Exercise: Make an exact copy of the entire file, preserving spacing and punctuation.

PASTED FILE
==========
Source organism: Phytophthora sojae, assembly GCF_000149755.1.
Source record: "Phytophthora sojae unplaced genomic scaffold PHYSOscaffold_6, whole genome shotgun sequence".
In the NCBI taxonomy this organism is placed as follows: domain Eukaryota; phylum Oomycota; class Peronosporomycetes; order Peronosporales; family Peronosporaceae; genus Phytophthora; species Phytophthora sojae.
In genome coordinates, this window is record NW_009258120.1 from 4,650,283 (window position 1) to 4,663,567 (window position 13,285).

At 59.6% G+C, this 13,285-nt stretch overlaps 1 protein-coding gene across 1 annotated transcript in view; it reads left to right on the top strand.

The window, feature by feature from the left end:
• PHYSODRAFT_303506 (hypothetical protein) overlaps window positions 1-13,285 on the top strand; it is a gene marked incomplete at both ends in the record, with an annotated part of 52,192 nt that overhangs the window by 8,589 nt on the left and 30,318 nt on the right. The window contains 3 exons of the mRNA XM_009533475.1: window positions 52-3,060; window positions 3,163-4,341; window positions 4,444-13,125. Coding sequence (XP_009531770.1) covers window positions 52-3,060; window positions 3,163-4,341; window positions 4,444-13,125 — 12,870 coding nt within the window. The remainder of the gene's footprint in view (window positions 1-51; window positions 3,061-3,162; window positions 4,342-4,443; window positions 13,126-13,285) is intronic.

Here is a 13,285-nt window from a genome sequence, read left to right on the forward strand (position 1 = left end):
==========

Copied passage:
Source organism: Phytophthora sojae, assembly GCF_000149755.1.
Source record: "Phytophthora sojae unplaced genomic scaffold PHYSOscaffold_6, whole genome shotgun sequence".
In the NCBI taxonomy this organism is placed as follows: domain Eukaryota; phylum Oomycota; class Peronosporomycetes; order Peronosporales; family Peronosporaceae; genus Phytophthora; species Phytophthora sojae.
In genome coordinates, this window is record NW_009258120.1 from 4,650,283 (window position 1) to 4,663,567 (window position 13,285).

At 59.6% G+C, this 13,285-nt stretch overlaps 1 protein-coding gene across 1 annotated transcript in view; it reads left to right on the top strand.

The window, feature by feature from the left end:
• PHYSODRAFT_303506 (hypothetical protein) overlaps window positions 1-13,285 on the top strand; it is a gene marked incomplete at both ends in the record, with an annotated part of 52,192 nt that overhangs the window by 8,589 nt on the left and 30,318 nt on the right. The window contains 3 exons of the mRNA XM_009533475.1: window positions 52-3,060; window positions 3,163-4,341; window positions 4,444-13,125. Coding sequence (XP_009531770.1) covers window positions 52-3,060; window positions 3,163-4,341; window positions 4,444-13,125 — 12,870 coding nt within the window. The remainder of the gene's footprint in view (window positions 1-51; window positions 3,061-3,162; window positions 4,342-4,443; window positions 13,126-13,285) is intronic.

Here is a 13,285-nt window from a genome sequence, read left to right on the forward strand (position 1 = left end):